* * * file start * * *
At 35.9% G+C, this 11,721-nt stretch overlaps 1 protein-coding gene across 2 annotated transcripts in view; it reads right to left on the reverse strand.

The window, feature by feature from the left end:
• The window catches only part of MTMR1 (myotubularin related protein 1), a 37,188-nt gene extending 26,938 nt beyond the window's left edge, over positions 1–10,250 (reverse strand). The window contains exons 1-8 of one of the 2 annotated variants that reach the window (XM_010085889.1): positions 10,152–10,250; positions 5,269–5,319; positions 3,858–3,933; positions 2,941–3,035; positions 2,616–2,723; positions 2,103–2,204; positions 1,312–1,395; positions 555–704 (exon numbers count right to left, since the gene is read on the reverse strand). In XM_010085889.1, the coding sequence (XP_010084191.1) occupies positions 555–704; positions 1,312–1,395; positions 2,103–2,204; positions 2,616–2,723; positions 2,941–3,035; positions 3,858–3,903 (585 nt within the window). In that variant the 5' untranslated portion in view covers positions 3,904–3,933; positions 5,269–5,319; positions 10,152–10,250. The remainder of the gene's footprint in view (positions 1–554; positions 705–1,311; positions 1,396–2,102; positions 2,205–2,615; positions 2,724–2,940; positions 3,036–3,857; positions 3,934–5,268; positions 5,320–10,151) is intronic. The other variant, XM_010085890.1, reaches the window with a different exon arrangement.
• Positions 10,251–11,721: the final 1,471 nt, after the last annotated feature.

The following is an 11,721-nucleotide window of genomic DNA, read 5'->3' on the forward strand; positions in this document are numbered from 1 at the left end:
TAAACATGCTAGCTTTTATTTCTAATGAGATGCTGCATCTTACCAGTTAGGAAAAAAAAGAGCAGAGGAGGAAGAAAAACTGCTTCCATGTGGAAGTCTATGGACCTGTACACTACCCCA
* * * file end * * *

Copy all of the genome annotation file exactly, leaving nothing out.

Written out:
At 35.9% G+C, this 11,721-nt stretch overlaps 1 protein-coding gene across 2 annotated transcripts in view; it reads right to left on the reverse strand.

The window, feature by feature from the left end:
• The window catches only part of MTMR1 (myotubularin related protein 1), a 37,188-nt gene extending 26,938 nt beyond the window's left edge, over positions 1–10,250 (reverse strand). The window contains exons 1-8 of one of the 2 annotated variants that reach the window (XM_010085889.1): positions 10,152–10,250; positions 5,269–5,319; positions 3,858–3,933; positions 2,941–3,035; positions 2,616–2,723; positions 2,103–2,204; positions 1,312–1,395; positions 555–704 (exon numbers count right to left, since the gene is read on the reverse strand). In XM_010085889.1, the coding sequence (XP_010084191.1) occupies positions 555–704; positions 1,312–1,395; positions 2,103–2,204; positions 2,616–2,723; positions 2,941–3,035; positions 3,858–3,903 (585 nt within the window). In that variant the 5' untranslated portion in view covers positions 3,904–3,933; positions 5,269–5,319; positions 10,152–10,250. The remainder of the gene's footprint in view (positions 1–554; positions 705–1,311; positions 1,396–2,102; positions 2,205–2,615; positions 2,724–2,940; positions 3,036–3,857; positions 3,934–5,268; positions 5,320–10,151) is intronic. The other variant, XM_010085890.1, reaches the window with a different exon arrangement.
• Positions 10,251–11,721: the final 1,471 nt, after the last annotated feature.

The following is an 11,721-nucleotide window of genomic DNA, read 5'->3' on the forward strand; positions in this document are numbered from 1 at the left end:
TAAACATGCTAGCTTTTATTTCTAATGAGATGCTGCATCTTACCAGTTAGGAAAAAAAAGAGCAGAGGAGGAAGAAAAACTGCTTCCATGTGGAAGTCTATGGACCTGTACACTACCCCA